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Canku Ota

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(Many Paths)

An Online Newsletter Celebrating Native America


September 7, 2002 - Issue 69


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Dance and Song at WVC Festival Belie Educational Challenges Facing Indians

by Tim Sullivan Salt LakeTribune

Ladies Fancy Dance"The circle is a way of life," said Alex O. Shepherd, nodding toward a group of children, some in lavish costume, others in street clothes, all of them dancing in the ring formed by tents in the middle of Granger Park.

"They have their own destiny, and they are tested to grow up to be adults and then grandfathers and grandmothers. It's a full circle."

Shepherd, a Paiute-Navajo, came over 300 miles from St. George to participate in West Valley City's Native American Festival and Powwow, which ran Friday through Sunday and, apart from nearly constant dancing, featured food, craft booths and traditional singing.

The theme of this year's powwow was "Empowering Our Youth," and while many admired the colorful outfits, dancing and the proficiency of youngsters in executing traditional songs inside the circle, just as important, said Shepherd, are the challenges outside it.

Belying the harmony at the powwow is a fractured picture of American Indian education in Utah. According to newly released figures from the U.S. Census Bureau, 68.7 percent of Utah's American Indians have graduated from high school, as compared with 87.7 percent for the state's overall population.

The Ute Education Department, meanwhile, said about 80 percent of students from the Uintah and Ouray Reservation in eastern Utah do not finish high school.

It is a concern to American Indian leaders and parents alike, because, said Shepherd, "without education, you're not going to get anywhere. Nowadays you need that diploma."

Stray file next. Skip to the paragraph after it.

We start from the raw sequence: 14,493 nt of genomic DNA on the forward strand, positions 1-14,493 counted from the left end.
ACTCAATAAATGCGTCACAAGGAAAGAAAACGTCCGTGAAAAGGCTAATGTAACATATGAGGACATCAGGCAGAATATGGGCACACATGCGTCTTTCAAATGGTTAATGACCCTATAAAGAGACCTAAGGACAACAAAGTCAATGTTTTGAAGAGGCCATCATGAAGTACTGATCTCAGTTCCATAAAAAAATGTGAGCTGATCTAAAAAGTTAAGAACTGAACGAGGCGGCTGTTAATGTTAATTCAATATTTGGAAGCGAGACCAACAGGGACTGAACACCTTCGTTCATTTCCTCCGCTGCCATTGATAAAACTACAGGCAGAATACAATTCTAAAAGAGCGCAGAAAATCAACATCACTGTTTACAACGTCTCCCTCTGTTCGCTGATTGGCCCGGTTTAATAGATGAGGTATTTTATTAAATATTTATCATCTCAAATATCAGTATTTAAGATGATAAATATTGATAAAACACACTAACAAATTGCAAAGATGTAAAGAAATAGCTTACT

The educational despair also is at odds with the cohesion and pride fostered at festivals such as this weekend's powwow, and even rank-and-file tribal members differ in their approaches to solving such problems.

A good start, said Shepherd, is schooling American Indian kids with everyone else. The five small bands of Paiutes in southwestern Utah largely attend mainstream public schools, and he said he prefers it that way.

"There should be cross-cultural diversity," he said. "You need to learn both ways."

But some tribes are too large and remote to bus to white schools. The Navajo Reservation, for example, with a larger land area than Rhode Island, has several schools that Navajo tribal member Emerson Bill said suffer from a lack of funds. Bill said the most critical needs for reservation schools, in Southeast Utah, Northern Arizona and western New Mexico are better-paid teachers, better facilities and more computers.

Bill's son Emberson, sitting with his father around a giant drum, agreed, saying he felt that his education at East High School in Salt Lake City was better than that received by his relatives on the reservation.

But Ira Waterhouse of the Northern Shoshone tribe, wearing a green costume flecked with feathers and bells at the ankles, said it is also important for reservation schools to concentrate on including tradition.

Waterhouse said formal education at Idaho's Fort Hall Reservation where he lives often veers away from the traditions he believes are important for young Shoshones to learn. As a result, said Waterhouse, parents end up with a bigger burden to teach their children traditions such as dancing, singing and perhaps most importantly, language.

Waterhouse said he has to speak the Shoshone language in his family's home "constantly" for his children to retain it. More American Indian teachers in schools teaching American Indian traditions, he said, would take the pressure off parents and give kids on the reservation a more well-rounded education.

Harry James, a Navajo and an organizer of the powwow, also said language should be a high priority for American Indian education.

"They need to learn to speak both languages," James said. "We need to keep language alive, to let them know who they are."

James' son Drew, meanwhile, said drug and alcohol abuse and gang violence are more immediate problems threatening American Indian kids, and also should be addressed in schools. Drew James said schools should hire American Indian counselors to talk to at-risk youth about these problems, preferably mentors who are former addicts, alcoholics or gang members and have turned their lives around. American Indian kids, he said, need these examples.

And if that doesn't work, Drew James proposes another solution -- traditional dancing.

"It's a nice hobby to have," he said, his face etching a smile in his white face paint. "It kept me out of trouble.''

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